Here is an example of the first form, an iconostasis panel showing George robed but without armor or weapons. The image in this icon was uncovered after overlying paint layers were removed to reveal the earliest layer. Patches of the overlay may still be seen; note particularly the later patch at upper right, left on because it contains the saint’s name and title:
Here is an example of the second form, a simply-painted icon showing, at left, the three patron saints of marriage fidelity, Samon, Aviv, and Guriy; and at right George in his Roman armor with lance, the Prophetess Anna (the one from the meeting of Christ in the temple as an infant), and the nun Evdokia (Eudocia), as well as Jesus blessing from the clouds above:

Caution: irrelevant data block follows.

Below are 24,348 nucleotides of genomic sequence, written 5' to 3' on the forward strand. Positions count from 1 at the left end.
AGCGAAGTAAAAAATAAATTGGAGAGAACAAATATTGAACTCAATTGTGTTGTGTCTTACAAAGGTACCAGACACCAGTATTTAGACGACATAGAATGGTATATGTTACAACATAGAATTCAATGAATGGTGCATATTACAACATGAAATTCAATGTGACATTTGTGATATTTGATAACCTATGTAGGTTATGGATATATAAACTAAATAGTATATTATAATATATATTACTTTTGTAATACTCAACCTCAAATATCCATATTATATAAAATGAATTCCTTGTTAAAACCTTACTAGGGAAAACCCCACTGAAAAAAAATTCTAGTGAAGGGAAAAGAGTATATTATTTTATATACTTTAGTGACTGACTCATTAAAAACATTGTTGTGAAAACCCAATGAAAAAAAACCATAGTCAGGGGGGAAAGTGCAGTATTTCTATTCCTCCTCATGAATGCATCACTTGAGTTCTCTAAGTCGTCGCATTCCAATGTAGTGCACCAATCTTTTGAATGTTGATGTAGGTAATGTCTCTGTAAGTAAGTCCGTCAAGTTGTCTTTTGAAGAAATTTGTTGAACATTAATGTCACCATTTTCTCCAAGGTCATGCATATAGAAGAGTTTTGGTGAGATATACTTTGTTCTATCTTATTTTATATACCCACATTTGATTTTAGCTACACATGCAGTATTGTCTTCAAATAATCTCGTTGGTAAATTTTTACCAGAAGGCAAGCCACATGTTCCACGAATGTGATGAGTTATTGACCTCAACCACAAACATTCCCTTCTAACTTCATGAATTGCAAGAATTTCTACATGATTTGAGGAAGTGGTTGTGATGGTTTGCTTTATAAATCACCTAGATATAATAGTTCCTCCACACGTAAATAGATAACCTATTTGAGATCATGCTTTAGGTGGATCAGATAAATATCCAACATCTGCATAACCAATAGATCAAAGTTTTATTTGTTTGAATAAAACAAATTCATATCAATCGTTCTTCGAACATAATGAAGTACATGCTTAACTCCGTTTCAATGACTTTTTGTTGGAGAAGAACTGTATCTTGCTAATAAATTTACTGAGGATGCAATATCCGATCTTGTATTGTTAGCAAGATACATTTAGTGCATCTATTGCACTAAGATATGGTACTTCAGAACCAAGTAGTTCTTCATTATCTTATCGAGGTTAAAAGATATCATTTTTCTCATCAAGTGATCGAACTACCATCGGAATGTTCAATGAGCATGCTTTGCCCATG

Now we come to the very prevalent and widespread depiction of George as slayer of the dragon:
It is a very pleasantly stylized icon showing George striking with his lance at the fallen dragon, while in the “palaces” to the right the King and Queen look on, as does their rescued daughter Elisava, standing below. At upper left Christ blesses from the clouds, while an angel descends to place the crown of victory upon George’s head. This is the type in which George is usually given his standard title, Георгий Победоносец — Georgiy Pobedonosets — “George the Victory-bearer,” meaning George the Victorious.